Most people are intelligent enough not to consciously buy into these stereotypes of course, but when these images are absorbed day in and day out, they do affect us on a subconscious level. I remember being a teenager and actively rejecting anything that remotely smacked of feminine, cringing away from pink or skirts or showing off one's body, because I had somehow absorbed the idea that these things were stupid, weak and silly. That if I dressed up, wore make-up, put on a skirt, carried a pink backpack, I was somehow becoming one of THEM. No one taught me this. No one told me to be ashamed of being female. My mother always tried to teach me to be proud of who I am, that I was smart and beautiful and could do anything. My father always encouraged me and my interests, no matter how traditionally masculine or feminine they were. This idea didn't come from them. It came from everywhere else. And I was definitely not the only girl I knew who felt this way.

I don't consider myself oppressed, of course. A minor gender-identity issue growing up is no comparison for being a virtual prisoner in my own house, or even killed for daring to transgress against behaviorial customs. But does that mean I should just let it go?

Feminism isn't a one-battle at a time sort of war. It isn't a "oh no, poor oppressed women, we can't help you until we finally get a statue where MJ doesn't look like she's offering her orifices up to the highest bidder!" sort of deal here. We are more than capable of fighting on multiple levels at the same time. We can work to help stop real world oppression in our real lives while at the same time fighting a cause like comic-book feminism on our blogs.


  • At May 15, 2007 3:32 AM, Blogger Unknown said…

    An excellent post. Personally I don't have much patience for people who want to play the worse off than game, especially when they are seemingly trying to dismiss or diminish the concerns of others. Then there is the pragmatic side. Outside of the obvious avenues of attack such as donating to international organizations who help women exactly how can a person not living in another country really affect the actions of people in that country? What is the point of becoming overly agitated about things that one has little hope of affecting change in? Better in my opinion to work to affect the changes that one can. So yes the battles to be fought in the place that you or I live are different from the battles to be fought in some place like Afghanistan, or Iraq. That does not make them any less valid, nor any less needing to be fought.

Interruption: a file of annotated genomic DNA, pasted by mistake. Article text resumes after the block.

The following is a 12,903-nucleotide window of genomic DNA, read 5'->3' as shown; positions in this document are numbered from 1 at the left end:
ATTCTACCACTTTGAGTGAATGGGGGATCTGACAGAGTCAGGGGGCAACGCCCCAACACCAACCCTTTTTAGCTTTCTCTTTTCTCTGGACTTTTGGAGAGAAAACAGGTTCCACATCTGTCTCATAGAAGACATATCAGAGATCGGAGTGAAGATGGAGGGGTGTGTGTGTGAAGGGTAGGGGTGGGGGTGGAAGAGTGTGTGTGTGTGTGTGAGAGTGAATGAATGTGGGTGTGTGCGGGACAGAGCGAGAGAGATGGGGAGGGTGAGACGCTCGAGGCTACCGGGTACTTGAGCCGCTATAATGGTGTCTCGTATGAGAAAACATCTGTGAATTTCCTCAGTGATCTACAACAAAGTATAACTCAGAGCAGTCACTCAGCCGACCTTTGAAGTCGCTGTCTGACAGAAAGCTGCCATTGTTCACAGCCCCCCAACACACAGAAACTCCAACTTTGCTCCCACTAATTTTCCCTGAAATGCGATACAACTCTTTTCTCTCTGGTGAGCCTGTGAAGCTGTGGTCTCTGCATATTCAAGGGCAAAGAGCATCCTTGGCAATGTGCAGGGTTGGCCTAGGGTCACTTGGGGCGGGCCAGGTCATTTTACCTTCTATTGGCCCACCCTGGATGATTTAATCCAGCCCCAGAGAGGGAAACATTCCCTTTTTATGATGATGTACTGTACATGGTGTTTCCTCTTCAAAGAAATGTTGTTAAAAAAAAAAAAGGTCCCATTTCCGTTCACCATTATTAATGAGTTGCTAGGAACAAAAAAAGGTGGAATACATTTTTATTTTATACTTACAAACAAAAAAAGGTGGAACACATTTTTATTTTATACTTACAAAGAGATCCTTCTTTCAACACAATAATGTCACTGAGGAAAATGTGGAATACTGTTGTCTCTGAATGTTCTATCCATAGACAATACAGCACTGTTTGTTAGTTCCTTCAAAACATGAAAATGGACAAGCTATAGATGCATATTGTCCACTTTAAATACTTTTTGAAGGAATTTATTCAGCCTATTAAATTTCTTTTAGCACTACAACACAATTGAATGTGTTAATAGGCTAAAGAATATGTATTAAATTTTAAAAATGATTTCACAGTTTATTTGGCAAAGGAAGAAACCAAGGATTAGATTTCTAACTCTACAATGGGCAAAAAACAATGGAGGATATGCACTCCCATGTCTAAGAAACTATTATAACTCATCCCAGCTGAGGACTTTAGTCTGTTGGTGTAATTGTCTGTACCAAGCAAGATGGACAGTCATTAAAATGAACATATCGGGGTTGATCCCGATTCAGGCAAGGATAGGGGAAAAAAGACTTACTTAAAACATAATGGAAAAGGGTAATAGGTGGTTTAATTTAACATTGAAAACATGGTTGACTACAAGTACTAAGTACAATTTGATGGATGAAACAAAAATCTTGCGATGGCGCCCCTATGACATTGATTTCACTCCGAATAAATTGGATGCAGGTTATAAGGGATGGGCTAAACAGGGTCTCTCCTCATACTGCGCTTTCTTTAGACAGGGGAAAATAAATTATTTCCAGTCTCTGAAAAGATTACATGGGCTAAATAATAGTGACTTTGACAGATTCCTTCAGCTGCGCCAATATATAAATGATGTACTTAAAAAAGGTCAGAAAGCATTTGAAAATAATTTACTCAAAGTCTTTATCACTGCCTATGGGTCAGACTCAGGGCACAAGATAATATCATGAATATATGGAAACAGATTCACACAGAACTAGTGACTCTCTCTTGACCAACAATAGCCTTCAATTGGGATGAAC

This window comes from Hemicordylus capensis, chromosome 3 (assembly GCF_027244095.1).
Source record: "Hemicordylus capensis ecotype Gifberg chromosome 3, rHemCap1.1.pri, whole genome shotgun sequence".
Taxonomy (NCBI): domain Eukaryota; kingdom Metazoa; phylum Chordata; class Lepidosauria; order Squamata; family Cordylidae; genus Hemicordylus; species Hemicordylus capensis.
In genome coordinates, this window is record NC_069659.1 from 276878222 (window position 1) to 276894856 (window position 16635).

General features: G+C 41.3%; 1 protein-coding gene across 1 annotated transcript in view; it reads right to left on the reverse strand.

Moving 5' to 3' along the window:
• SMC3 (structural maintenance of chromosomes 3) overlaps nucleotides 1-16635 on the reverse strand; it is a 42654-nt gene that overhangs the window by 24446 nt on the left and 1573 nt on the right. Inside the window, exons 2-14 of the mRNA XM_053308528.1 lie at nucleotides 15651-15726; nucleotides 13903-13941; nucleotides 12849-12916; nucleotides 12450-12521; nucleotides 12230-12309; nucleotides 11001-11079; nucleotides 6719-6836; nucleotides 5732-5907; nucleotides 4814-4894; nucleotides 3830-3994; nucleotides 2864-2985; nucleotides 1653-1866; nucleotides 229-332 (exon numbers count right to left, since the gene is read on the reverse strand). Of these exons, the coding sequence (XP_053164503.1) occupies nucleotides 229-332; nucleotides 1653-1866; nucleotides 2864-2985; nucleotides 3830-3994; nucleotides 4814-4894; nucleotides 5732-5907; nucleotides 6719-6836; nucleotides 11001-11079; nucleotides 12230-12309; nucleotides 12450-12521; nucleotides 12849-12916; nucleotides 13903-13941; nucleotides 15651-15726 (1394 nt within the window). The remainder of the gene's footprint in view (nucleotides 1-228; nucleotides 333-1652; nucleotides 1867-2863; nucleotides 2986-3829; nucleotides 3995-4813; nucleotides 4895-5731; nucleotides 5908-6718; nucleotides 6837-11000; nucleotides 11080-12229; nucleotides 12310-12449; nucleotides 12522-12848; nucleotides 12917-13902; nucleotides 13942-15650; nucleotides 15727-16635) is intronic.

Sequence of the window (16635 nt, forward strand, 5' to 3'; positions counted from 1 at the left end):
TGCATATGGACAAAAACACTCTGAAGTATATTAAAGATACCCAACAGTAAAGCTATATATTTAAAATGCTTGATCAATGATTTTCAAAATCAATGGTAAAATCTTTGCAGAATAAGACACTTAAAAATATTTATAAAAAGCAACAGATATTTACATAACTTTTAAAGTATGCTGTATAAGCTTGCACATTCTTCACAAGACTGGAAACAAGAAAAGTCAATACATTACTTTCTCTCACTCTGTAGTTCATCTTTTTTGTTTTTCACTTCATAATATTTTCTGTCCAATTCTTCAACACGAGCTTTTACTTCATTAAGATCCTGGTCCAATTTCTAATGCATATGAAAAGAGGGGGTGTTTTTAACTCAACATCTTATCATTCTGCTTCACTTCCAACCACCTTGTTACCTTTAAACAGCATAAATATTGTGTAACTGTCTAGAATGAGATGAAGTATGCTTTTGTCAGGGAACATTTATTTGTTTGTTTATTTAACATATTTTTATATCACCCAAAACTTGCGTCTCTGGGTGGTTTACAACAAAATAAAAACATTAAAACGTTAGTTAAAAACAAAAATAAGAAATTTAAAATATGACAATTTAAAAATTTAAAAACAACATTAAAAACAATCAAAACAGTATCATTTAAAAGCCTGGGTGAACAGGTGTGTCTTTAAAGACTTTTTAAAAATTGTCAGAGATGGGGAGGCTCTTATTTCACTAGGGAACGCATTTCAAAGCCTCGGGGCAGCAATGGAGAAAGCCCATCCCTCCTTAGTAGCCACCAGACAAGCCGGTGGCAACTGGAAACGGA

• At May 15, 2007 3:42 AM, Blogger Ami Angelwings said…

    Great post! :D

    I've always hated the "there are worse things happening in the world" argument b/c.. well there always will be XD

    And so therefore, the implication seems to be that we either care about nothing, or we can ONLY care about the super important things!

    And that's all. :\

    And for some reason the plea is never to ppl who dun care about nething AT ALL. It's to ppl who care about things, just not.. apparently... the things they think we should care about?

    And can't we care about more than one thing at a time?

    I care LOTS about world issues. Simply b/c I'm not talking about them currently doesn't mean I dun care. And they completely dun relate to comics. :o

    By her logic, you shouldn't help an old lady cross the street, until you free women in sexual slavery in Asia or something :o

  • At May 15, 2007 3:44 AM, Blogger Ragnell said…

    Ami, you just made me think of someone going around saying that. "I can not help you unload the groceries, Mother, until I have proven myself a True Feminist by rescuing a maiden in grave peril!"

  • At May 15, 2007 4:04 AM, Blogger Volcano Todd said…